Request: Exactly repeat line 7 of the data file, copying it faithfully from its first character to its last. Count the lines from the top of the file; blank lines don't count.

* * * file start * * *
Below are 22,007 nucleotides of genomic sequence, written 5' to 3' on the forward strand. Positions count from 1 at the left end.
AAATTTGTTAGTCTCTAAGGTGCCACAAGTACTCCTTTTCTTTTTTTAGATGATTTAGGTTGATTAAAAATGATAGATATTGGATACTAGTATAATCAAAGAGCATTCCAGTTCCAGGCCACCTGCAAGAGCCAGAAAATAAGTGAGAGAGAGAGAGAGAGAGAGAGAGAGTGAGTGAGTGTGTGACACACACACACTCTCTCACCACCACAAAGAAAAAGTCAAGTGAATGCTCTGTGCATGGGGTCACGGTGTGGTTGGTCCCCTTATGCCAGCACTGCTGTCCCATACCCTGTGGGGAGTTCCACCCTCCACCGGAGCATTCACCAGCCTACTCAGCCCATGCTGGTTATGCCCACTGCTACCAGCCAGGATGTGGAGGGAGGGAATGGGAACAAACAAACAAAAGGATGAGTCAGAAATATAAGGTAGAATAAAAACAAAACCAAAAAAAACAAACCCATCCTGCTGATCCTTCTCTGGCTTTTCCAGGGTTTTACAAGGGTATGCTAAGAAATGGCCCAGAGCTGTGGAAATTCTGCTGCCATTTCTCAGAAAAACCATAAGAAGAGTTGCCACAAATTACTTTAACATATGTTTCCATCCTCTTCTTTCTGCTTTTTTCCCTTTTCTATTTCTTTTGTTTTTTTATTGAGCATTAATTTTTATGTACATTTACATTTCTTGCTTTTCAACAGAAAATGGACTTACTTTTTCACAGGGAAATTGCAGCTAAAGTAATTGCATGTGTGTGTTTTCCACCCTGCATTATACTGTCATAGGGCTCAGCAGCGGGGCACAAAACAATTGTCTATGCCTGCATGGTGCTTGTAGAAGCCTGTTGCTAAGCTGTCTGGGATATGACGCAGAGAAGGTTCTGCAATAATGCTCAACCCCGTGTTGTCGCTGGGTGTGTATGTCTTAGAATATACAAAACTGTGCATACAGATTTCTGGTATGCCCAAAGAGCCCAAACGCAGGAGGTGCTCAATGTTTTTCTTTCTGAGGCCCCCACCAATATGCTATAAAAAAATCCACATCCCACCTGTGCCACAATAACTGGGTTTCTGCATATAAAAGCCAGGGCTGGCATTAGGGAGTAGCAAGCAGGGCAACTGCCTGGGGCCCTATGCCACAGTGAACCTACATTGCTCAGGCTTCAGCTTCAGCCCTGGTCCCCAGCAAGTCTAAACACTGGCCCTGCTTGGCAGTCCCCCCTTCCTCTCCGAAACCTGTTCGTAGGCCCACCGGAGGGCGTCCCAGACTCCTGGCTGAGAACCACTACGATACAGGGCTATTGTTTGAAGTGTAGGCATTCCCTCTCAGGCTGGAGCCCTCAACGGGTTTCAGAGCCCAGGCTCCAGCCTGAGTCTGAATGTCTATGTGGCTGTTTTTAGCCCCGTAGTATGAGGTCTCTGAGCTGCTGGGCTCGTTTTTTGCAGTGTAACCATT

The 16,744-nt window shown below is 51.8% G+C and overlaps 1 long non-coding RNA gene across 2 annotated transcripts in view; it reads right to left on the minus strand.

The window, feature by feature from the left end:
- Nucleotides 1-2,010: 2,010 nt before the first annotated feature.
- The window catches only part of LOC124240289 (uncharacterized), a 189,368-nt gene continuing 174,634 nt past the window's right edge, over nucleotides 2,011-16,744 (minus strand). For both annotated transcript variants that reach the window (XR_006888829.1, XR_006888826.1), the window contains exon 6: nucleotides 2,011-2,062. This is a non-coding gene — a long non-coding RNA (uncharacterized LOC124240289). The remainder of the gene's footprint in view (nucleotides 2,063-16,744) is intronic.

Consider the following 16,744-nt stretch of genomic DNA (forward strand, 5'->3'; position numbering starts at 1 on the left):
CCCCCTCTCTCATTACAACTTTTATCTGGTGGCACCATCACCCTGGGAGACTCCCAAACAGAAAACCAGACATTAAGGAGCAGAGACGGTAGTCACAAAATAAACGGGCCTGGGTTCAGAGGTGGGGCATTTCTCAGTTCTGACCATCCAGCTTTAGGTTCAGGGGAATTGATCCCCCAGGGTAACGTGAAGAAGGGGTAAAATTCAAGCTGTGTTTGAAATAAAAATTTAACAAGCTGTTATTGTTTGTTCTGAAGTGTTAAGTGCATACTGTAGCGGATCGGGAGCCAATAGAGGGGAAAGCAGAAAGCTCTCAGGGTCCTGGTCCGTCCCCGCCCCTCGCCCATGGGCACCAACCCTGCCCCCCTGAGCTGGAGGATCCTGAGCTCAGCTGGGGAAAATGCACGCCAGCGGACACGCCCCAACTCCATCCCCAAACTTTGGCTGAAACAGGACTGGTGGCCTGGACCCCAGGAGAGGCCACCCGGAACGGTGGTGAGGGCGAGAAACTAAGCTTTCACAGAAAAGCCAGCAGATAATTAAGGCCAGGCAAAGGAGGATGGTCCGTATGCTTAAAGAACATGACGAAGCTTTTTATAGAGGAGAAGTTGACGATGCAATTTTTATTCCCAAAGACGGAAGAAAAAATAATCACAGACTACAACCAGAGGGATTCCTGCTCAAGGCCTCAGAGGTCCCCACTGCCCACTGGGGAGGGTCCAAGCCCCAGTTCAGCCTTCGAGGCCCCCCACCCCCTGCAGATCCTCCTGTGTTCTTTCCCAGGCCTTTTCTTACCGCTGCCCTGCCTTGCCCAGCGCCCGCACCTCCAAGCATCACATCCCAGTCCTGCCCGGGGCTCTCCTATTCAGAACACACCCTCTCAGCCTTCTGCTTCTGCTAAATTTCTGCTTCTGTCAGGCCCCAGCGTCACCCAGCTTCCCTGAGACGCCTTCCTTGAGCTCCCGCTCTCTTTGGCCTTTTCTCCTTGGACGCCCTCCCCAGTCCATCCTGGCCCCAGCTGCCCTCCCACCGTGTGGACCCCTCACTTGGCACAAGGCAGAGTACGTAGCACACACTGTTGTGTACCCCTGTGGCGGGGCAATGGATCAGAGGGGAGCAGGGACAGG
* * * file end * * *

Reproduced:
Consider the following 16,744-nt stretch of genomic DNA (forward strand, 5'->3'; position numbering starts at 1 on the left):